Education is an important facet of Humanism. Not only did the humanists revere learning, but they disseminated their ideas through a radical change in educational methods. Humanism was primarily a movement in opposition to the traditional mode of education, called Scholasticism, of the medieval period. Scholasticism had been a new style of learning in the twelfth and thirteenth centuries, which accepted as a maxim that God existed and that God’s Truth was a given that did not need to be proved. The Schoolmen (as the scholastics were called) merely had to refute attacks on the Truth, in a sort of legalistic argumentation style that derived from their understanding of Aristotelian logic. It took the form of splitting hairs (that is, arguing over minute details), according to seventeenth-century philosopher Francis Bacon. The flaw in scholastic thinking was that it relied too much on statements taken out of context and then disputed. Texts were treated as authorities, and each statement was disputed as either false or true, with no consideration for the context of the statement or the circumstances under which it was written. Instead, individual and unrelated statements were gathered into books of wise sayings. For example, a standard text was called the Book of Sentences (1472) by Peter Lombard, in which opinions by various writers were arranged by topic. St. Thomas Aquinas’s Summa Theologiae is another compilation of opinions...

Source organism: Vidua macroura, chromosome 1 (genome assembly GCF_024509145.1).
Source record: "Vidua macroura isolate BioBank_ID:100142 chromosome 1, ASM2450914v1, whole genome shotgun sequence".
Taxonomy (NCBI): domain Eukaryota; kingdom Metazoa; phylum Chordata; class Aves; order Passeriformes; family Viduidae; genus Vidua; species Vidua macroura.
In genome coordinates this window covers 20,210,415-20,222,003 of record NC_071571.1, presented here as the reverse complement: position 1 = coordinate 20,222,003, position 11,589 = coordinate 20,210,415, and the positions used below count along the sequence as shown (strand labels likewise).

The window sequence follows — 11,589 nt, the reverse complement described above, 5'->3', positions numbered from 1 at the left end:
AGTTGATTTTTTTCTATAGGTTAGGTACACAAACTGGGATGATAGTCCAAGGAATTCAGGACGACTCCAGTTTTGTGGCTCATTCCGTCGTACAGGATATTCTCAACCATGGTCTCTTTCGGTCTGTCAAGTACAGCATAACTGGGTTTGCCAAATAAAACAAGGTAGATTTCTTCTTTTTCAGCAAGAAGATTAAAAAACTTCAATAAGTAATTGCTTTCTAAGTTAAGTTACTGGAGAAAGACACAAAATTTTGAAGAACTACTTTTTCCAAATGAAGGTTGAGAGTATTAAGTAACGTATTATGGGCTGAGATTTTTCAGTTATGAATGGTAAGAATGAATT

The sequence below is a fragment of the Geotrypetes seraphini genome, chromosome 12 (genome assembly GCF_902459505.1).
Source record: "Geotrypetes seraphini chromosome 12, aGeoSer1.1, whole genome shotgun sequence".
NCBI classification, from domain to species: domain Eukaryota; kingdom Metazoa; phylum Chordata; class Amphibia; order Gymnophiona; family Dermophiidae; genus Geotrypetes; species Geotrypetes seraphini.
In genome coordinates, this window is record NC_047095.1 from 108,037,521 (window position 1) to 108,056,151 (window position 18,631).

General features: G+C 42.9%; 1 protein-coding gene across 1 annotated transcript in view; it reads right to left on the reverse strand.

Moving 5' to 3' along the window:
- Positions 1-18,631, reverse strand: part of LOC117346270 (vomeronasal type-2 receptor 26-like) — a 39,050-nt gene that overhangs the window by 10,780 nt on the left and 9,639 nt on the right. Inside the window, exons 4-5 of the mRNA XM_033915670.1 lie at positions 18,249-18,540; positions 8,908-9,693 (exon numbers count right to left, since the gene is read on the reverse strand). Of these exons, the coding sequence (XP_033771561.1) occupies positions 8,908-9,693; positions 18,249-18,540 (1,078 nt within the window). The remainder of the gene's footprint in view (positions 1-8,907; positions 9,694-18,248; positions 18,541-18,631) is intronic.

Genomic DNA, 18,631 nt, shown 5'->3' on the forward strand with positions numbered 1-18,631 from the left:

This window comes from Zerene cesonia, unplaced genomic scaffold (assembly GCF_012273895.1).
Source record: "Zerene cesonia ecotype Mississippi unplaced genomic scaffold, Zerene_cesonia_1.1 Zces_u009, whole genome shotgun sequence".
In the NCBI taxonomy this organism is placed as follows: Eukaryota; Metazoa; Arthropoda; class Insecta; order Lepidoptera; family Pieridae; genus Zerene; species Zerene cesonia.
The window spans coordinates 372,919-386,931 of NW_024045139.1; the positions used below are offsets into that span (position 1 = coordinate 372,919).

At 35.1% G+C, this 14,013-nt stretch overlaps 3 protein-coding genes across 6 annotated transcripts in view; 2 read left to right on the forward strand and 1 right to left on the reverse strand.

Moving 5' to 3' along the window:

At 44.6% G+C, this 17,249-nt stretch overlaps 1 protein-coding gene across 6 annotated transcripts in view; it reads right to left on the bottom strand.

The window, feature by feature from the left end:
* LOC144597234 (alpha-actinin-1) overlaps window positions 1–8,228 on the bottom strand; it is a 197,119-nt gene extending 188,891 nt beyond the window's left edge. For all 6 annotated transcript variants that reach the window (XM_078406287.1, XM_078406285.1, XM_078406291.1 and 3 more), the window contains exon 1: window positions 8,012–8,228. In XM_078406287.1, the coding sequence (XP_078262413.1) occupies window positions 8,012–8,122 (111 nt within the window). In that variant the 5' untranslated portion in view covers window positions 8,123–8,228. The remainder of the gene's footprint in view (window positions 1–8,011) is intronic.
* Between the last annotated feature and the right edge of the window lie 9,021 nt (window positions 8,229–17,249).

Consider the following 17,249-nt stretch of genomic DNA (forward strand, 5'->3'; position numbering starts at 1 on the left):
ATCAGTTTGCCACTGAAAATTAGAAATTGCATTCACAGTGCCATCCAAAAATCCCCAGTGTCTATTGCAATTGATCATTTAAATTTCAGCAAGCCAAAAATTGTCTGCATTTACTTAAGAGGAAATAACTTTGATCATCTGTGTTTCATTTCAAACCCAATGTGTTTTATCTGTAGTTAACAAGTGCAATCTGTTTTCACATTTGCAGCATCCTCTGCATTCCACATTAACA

(The entire section is 915 words.)
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